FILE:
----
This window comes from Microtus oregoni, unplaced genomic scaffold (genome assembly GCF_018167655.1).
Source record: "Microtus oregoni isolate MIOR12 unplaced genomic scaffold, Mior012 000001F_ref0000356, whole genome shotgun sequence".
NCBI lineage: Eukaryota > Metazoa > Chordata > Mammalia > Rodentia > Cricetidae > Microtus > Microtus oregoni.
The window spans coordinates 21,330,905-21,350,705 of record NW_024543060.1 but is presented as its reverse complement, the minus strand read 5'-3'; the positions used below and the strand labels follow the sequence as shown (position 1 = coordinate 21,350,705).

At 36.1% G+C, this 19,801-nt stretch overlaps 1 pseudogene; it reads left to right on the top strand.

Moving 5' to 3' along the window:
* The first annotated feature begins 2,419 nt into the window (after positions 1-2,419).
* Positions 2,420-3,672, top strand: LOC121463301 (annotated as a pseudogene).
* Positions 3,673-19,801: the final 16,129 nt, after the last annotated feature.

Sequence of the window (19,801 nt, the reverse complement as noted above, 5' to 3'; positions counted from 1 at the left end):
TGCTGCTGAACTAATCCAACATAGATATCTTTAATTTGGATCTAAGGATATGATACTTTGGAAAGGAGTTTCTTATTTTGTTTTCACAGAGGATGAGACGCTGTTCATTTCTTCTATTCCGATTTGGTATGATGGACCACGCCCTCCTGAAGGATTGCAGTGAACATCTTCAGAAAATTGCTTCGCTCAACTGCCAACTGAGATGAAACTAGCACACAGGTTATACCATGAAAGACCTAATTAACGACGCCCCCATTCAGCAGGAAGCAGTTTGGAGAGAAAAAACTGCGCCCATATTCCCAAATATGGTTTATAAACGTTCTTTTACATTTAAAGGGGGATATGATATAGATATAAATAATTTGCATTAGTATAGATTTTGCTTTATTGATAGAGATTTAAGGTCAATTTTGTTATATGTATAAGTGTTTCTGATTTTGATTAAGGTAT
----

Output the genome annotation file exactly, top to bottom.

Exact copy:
This window comes from Microtus oregoni, unplaced genomic scaffold (genome assembly GCF_018167655.1).
Source record: "Microtus oregoni isolate MIOR12 unplaced genomic scaffold, Mior012 000001F_ref0000356, whole genome shotgun sequence".
NCBI lineage: Eukaryota > Metazoa > Chordata > Mammalia > Rodentia > Cricetidae > Microtus > Microtus oregoni.
The window spans coordinates 21,330,905-21,350,705 of record NW_024543060.1 but is presented as its reverse complement, the minus strand read 5'-3'; the positions used below and the strand labels follow the sequence as shown (position 1 = coordinate 21,350,705).

At 36.1% G+C, this 19,801-nt stretch overlaps 1 pseudogene; it reads left to right on the top strand.

Moving 5' to 3' along the window:
* The first annotated feature begins 2,419 nt into the window (after positions 1-2,419).
* Positions 2,420-3,672, top strand: LOC121463301 (annotated as a pseudogene).
* Positions 3,673-19,801: the final 16,129 nt, after the last annotated feature.

Sequence of the window (19,801 nt, the reverse complement as noted above, 5' to 3'; positions counted from 1 at the left end):
TGCTGCTGAACTAATCCAACATAGATATCTTTAATTTGGATCTAAGGATATGATACTTTGGAAAGGAGTTTCTTATTTTGTTTTCACAGAGGATGAGACGCTGTTCATTTCTTCTATTCCGATTTGGTATGATGGACCACGCCCTCCTGAAGGATTGCAGTGAACATCTTCAGAAAATTGCTTCGCTCAACTGCCAACTGAGATGAAACTAGCACACAGGTTATACCATGAAAGACCTAATTAACGACGCCCCCATTCAGCAGGAAGCAGTTTGGAGAGAAAAAACTGCGCCCATATTCCCAAATATGGTTTATAAACGTTCTTTTACATTTAAAGGGGGATATGATATAGATATAAATAATTTGCATTAGTATAGATTTTGCTTTATTGATAGAGATTTAAGGTCAATTTTGTTATATGTATAAGTGTTTCTGATTTTGATTAAGGTAT